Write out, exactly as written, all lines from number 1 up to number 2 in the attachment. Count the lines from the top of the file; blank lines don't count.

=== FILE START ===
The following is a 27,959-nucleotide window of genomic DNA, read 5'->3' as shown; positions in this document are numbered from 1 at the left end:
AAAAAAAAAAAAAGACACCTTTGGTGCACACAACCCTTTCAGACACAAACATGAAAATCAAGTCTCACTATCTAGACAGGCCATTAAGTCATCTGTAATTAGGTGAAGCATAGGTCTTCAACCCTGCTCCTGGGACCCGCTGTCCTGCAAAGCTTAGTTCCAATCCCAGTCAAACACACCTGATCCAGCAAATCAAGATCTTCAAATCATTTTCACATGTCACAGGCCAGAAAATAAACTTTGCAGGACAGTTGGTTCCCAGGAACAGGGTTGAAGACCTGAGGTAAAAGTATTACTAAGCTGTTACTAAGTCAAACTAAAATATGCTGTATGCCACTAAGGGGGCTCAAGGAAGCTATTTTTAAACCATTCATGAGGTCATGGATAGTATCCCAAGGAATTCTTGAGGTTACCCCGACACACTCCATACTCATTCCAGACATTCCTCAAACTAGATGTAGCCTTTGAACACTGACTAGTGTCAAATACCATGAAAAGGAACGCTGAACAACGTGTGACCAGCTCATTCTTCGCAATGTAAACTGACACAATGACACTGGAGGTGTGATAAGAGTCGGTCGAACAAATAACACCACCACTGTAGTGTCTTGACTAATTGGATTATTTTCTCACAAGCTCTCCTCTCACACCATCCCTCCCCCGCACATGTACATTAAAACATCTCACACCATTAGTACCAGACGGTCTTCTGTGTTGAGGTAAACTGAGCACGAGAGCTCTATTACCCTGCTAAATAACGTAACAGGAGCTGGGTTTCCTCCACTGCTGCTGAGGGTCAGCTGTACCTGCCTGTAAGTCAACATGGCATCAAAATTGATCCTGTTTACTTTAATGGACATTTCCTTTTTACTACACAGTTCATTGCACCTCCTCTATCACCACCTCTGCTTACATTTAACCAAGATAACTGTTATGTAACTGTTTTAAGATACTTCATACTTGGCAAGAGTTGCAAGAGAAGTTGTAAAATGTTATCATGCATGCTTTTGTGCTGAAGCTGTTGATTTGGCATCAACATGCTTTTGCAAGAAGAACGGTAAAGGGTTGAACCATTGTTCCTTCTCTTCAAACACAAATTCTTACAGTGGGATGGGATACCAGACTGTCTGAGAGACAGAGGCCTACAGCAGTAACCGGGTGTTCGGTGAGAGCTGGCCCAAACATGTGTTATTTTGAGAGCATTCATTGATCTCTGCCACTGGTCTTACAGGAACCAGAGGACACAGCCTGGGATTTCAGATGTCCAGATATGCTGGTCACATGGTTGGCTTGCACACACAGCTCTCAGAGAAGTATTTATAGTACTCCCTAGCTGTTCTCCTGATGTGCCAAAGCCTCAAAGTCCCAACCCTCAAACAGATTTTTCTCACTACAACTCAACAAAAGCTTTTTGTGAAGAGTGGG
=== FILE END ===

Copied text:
The following is a 27,959-nucleotide window of genomic DNA, read 5'->3' as shown; positions in this document are numbered from 1 at the left end:
AAAAAAAAAAAAAGACACCTTTGGTGCACACAACCCTTTCAGACACAAACATGAAAATCAAGTCTCACTATCTAGACAGGCCATTAAGTCATCTGTAATTAGGTGAAGCATAGGTCTTCAACCCTGCTCCTGGGACCCGCTGTCCTGCAAAGCTTAGTTCCAATCCCAGTCAAACACACCTGATCCAGCAAATCAAGATCTTCAAATCATTTTCACATGTCACAGGCCAGAAAATAAACTTTGCAGGACAGTTGGTTCCCAGGAACAGGGTTGAAGACCTGAGGTAAAAGTATTACTAAGCTGTTACTAAGTCAAACTAAAATATGCTGTATGCCACTAAGGGGGCTCAAGGAAGCTATTTTTAAACCATTCATGAGGTCATGGATAGTATCCCAAGGAATTCTTGAGGTTACCCCGACACACTCCATACTCATTCCAGACATTCCTCAAACTAGATGTAGCCTTTGAACACTGACTAGTGTCAAATACCATGAAAAGGAACGCTGAACAACGTGTGACCAGCTCATTCTTCGCAATGTAAACTGACACAATGACACTGGAGGTGTGATAAGAGTCGGTCGAACAAATAACACCACCACTGTAGTGTCTTGACTAATTGGATTATTTTCTCACAAGCTCTCCTCTCACACCATCCCTCCCCCGCACATGTACATTAAAACATCTCACACCATTAGTACCAGACGGTCTTCTGTGTTGAGGTAAACTGAGCACGAGAGCTCTATTACCCTGCTAAATAACGTAACAGGAGCTGGGTTTCCTCCACTGCTGCTGAGGGTCAGCTGTACCTGCCTGTAAGTCAACATGGCATCAAAATTGATCCTGTTTACTTTAATGGACATTTCCTTTTTACTACACAGTTCATTGCACCTCCTCTATCACCACCTCTGCTTACATTTAACCAAGATAACTGTTATGTAACTGTTTTAAGATACTTCATACTTGGCAAGAGTTGCAAGAGAAGTTGTAAAATGTTATCATGCATGCTTTTGTGCTGAAGCTGTTGATTTGGCATCAACATGCTTTTGCAAGAAGAACGGTAAAGGGTTGAACCATTGTTCCTTCTCTTCAAACACAAATTCTTACAGTGGGATGGGATACCAGACTGTCTGAGAGACAGAGGCCTACAGCAGTAACCGGGTGTTCGGTGAGAGCTGGCCCAAACATGTGTTATTTTGAGAGCATTCATTGATCTCTGCCACTGGTCTTACAGGAACCAGAGGACACAGCCTGGGATTTCAGATGTCCAGATATGCTGGTCACATGGTTGGCTTGCACACACAGCTCTCAGAGAAGTATTTATAGTACTCCCTAGCTGTTCTCCTGATGTGCCAAAGCCTCAAAGTCCCAACCCTCAAACAGATTTTTCTCACTACAACTCAACAAAAGCTTTTTGTGAAGAGTGGG